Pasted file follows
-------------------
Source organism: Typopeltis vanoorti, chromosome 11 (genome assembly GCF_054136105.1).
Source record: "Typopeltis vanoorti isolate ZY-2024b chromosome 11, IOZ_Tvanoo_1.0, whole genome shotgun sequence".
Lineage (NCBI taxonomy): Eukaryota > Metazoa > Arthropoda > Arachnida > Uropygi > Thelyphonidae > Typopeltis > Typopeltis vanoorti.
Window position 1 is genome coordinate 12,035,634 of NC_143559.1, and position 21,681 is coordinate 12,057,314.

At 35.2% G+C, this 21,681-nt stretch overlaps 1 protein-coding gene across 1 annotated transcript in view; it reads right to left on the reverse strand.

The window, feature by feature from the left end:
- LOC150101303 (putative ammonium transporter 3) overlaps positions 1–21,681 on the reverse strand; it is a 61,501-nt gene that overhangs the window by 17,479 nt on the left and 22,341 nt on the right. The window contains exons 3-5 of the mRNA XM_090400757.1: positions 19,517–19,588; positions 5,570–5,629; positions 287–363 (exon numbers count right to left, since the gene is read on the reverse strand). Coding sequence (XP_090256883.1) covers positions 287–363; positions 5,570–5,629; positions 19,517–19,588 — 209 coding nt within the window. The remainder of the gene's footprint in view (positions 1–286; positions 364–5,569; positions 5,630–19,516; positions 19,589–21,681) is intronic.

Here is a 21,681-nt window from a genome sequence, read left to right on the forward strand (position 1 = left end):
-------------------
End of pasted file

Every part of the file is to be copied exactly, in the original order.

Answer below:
Source organism: Typopeltis vanoorti, chromosome 11 (genome assembly GCF_054136105.1).
Source record: "Typopeltis vanoorti isolate ZY-2024b chromosome 11, IOZ_Tvanoo_1.0, whole genome shotgun sequence".
Lineage (NCBI taxonomy): Eukaryota > Metazoa > Arthropoda > Arachnida > Uropygi > Thelyphonidae > Typopeltis > Typopeltis vanoorti.
Window position 1 is genome coordinate 12,035,634 of NC_143559.1, and position 21,681 is coordinate 12,057,314.

At 35.2% G+C, this 21,681-nt stretch overlaps 1 protein-coding gene across 1 annotated transcript in view; it reads right to left on the reverse strand.

The window, feature by feature from the left end:
- LOC150101303 (putative ammonium transporter 3) overlaps positions 1–21,681 on the reverse strand; it is a 61,501-nt gene that overhangs the window by 17,479 nt on the left and 22,341 nt on the right. The window contains exons 3-5 of the mRNA XM_090400757.1: positions 19,517–19,588; positions 5,570–5,629; positions 287–363 (exon numbers count right to left, since the gene is read on the reverse strand). Coding sequence (XP_090256883.1) covers positions 287–363; positions 5,570–5,629; positions 19,517–19,588 — 209 coding nt within the window. The remainder of the gene's footprint in view (positions 1–286; positions 364–5,569; positions 5,630–19,516; positions 19,589–21,681) is intronic.

Here is a 21,681-nt window from a genome sequence, read left to right on the forward strand (position 1 = left end):